Before you skip past a post about a road you have never heard of, I urge you to read on for a larger discussion of cities in the early 21st century.
The Alaskan Way Viaduct is one of the most hated freeways in the United States. A couple of years ago, I wrote a post arguing that we needed to save this road. This is how I closed that post:
One great thing about the Viaduct is that it is a reminder of Seattle's industrial past. We need to remember that cities used to be places of work. Seattle played a vital role in building America. Literally, as it was a lumber town. The industrial past is increasingly hard to find in modern Seattle. The old Rainer brewery that was originially taken over by Tully's Coffee has now been sold to a developer to create live/work spaces for artists. Little if any lumber is milled in Seattle today. The warehouse district in south Seattle is seen as a blight, despite its absolutely necessary function in creating and moving products around the nation. Today, the best reminder of this past in Seattle might be wood carvings of salmon in upscale shopping malls. The Alaskan Way Viaduct is both a democratic structure (all you need is a car to get those views) and a reminder of Seattle's past. For me, the fate of the Viaduct comes down to this question--does egalitarianism and unsanitized history have a role to play in 21st century urban America?
I feel the same today. Recently, the Congress of New Urbanism named the Alaskan Way Viaduct the worst freeway in America. I was talking to my friend Jeff Sanders, an assistant professor of history at Washington State University and the author of a forthcoming book and nature and Seattle in the 1960s and 70s, about this. Here was his response:
First of all I am uncomfortable with the Congress of New Urbanism, even if I agree with many of their highest aspirations--to make a more beautiful, walkable, healthy, and just urban environment. According to their ideas then, the viaduct should never have been built in the first place. And if I had been around in the 50s when it was being built I think, with my current attitudes, I would have opposed its construction. I have a lot of trouble now with the idea of demolishing or removing mid-century evidence of bad design or good. The New Urbanists want the viaduct gone so they can build pretty condos on the waterfront and big lame open spaces--instead of strange and creepy cramped ones. I've grown to love--in a perverse way--the viaduct. It feels dangerous, and I like that. There's never quite enough room on it for all the cars. But you get the best view of the city and the Sound from it. You pass right through downtown and peak into windows as you pass through. And under the viaduct is a whole other skanky McQ world that I remember from my childhood (I went to the Ace Novelty Shop just under the viaduct to purchase fake vomit when I was a kid). I like the shadow it casts and the danger that it suggests. I saw Bill Frisell at the OK Hotel in the early 90s--right under the viaduct. I love the loud crazy sound of cars clack clacking above. The viaduct creates a kind of environment and suggests a creepy history. I would hate for it to be eliminated. If they wanted to make a highline kind of thing with it I'd be happier, but not much. And I realize it's really, really unsafe. But the New Urbanists want to build a tunnel to accommodate its traffic for billions. I say leave or shore it up. Ultimately I think a city needs some ugly. And this tells me that time is critical here. Time for structures to grow on you and for you to create sets of associations with them, no matter how ugly.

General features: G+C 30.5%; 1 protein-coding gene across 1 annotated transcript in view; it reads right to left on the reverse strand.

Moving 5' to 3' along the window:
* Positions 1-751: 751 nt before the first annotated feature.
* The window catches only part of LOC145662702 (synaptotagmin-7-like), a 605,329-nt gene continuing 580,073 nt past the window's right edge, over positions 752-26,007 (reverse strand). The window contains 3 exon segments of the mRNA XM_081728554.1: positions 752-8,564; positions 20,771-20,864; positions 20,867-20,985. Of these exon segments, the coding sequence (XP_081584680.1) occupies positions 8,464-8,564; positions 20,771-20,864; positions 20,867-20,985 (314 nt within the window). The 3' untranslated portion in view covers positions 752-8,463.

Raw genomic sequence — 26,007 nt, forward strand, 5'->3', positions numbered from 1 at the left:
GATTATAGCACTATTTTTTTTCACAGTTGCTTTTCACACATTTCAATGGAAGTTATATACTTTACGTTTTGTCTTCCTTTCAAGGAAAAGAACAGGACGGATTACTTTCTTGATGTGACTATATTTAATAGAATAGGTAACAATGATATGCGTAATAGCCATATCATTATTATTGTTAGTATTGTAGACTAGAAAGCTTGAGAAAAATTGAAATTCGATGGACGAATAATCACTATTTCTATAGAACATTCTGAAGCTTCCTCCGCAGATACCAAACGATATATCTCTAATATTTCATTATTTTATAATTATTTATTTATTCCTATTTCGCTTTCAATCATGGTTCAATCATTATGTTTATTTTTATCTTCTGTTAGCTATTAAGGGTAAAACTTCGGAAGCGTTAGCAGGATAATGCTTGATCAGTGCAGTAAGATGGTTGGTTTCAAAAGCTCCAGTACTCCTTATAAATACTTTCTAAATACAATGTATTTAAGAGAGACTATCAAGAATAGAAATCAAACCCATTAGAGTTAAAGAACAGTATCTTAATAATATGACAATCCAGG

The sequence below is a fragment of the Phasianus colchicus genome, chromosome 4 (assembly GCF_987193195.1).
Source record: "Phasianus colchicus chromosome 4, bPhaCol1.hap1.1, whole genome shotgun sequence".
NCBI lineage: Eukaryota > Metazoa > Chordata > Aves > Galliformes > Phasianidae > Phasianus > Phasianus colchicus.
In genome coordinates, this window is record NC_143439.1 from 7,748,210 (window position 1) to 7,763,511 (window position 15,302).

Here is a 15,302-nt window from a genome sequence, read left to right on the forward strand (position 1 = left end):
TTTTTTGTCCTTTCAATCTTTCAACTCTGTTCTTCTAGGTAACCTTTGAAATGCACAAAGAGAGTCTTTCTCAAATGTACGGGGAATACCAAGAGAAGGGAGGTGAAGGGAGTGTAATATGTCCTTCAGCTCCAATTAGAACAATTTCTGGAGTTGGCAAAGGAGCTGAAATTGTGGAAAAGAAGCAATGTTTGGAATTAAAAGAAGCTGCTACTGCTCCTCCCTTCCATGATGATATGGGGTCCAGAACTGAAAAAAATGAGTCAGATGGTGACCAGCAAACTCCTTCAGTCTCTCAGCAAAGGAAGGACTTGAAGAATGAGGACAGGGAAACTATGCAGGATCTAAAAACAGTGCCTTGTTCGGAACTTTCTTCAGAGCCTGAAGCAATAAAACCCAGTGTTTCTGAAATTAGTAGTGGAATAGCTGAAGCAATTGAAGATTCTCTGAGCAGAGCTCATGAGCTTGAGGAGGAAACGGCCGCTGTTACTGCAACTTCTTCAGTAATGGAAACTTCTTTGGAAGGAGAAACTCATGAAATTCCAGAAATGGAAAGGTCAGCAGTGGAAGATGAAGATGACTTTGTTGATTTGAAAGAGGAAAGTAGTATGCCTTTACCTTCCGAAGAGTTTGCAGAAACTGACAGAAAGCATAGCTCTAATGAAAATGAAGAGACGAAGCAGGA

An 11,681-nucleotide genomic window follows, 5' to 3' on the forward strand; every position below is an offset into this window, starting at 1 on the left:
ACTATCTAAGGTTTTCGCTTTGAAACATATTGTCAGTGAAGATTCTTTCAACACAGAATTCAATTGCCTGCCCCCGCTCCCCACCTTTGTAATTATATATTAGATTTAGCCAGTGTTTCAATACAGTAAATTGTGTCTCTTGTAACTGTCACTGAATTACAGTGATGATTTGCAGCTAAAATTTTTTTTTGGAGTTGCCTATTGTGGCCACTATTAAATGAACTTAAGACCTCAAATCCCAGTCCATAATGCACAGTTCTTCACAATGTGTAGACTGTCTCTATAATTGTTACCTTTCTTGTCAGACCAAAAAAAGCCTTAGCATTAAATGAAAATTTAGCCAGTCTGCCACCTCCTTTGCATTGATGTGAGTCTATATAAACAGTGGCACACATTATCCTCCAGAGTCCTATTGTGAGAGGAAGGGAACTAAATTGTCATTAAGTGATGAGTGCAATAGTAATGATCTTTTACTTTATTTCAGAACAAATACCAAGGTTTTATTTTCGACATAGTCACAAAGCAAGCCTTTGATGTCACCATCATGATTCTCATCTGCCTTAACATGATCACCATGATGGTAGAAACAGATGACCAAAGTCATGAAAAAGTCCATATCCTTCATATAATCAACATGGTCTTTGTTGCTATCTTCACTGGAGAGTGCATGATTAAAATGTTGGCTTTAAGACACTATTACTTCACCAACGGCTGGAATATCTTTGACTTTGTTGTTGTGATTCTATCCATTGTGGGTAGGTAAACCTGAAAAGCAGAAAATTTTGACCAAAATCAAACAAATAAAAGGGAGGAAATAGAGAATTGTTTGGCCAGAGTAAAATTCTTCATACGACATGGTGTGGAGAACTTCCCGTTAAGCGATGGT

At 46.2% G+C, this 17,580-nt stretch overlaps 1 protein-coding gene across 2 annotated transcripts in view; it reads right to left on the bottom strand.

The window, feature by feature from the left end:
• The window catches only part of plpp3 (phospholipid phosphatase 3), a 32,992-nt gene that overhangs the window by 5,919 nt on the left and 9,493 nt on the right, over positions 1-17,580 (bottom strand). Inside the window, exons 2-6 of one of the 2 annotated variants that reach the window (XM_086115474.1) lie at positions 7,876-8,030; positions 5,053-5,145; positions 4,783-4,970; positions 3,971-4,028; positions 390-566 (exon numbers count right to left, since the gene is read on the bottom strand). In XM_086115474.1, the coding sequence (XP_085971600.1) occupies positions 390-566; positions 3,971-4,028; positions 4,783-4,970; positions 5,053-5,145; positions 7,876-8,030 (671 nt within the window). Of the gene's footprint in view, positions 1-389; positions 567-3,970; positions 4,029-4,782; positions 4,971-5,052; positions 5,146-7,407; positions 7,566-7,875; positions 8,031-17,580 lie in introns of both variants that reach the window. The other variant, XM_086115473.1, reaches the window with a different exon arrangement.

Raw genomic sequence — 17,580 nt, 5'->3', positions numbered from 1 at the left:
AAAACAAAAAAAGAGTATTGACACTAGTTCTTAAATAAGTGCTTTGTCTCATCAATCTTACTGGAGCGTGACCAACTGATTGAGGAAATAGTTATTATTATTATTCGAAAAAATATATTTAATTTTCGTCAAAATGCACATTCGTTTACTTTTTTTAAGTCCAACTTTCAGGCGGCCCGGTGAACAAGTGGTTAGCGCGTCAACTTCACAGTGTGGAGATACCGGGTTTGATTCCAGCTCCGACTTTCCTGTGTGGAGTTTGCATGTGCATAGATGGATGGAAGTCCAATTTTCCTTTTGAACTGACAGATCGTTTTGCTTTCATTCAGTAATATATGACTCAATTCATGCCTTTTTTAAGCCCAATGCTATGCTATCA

Jeff is getting at core questions of cities in the 21st century. Is there any room for ugly? What about democracy and viewlines? It is clear that developers want the thing gone so they can further develop the waterfront. Should developers have almost total control to reshape urban landscapes so they can make money? What rights do poor people have to enjoy the city in the same ways the rich can?
The road sucks in a lot of ways. A big earthquake would remind us all of the Bay Bridge in 1989. It is pretty unattractive. It reminds us of a time when the United States made an awful lot of mistakes in its cities, leading to the urban crisis of the 1960s-1980s. We all want to save historic structures. Shouldn't we save some of our poor decisions too, especially when they define a city as much as the Viaduct? Despite its many problems, the road is a democratic structure and a monument to the role of the car in reshaping Seattle. For that alone, it should be saved.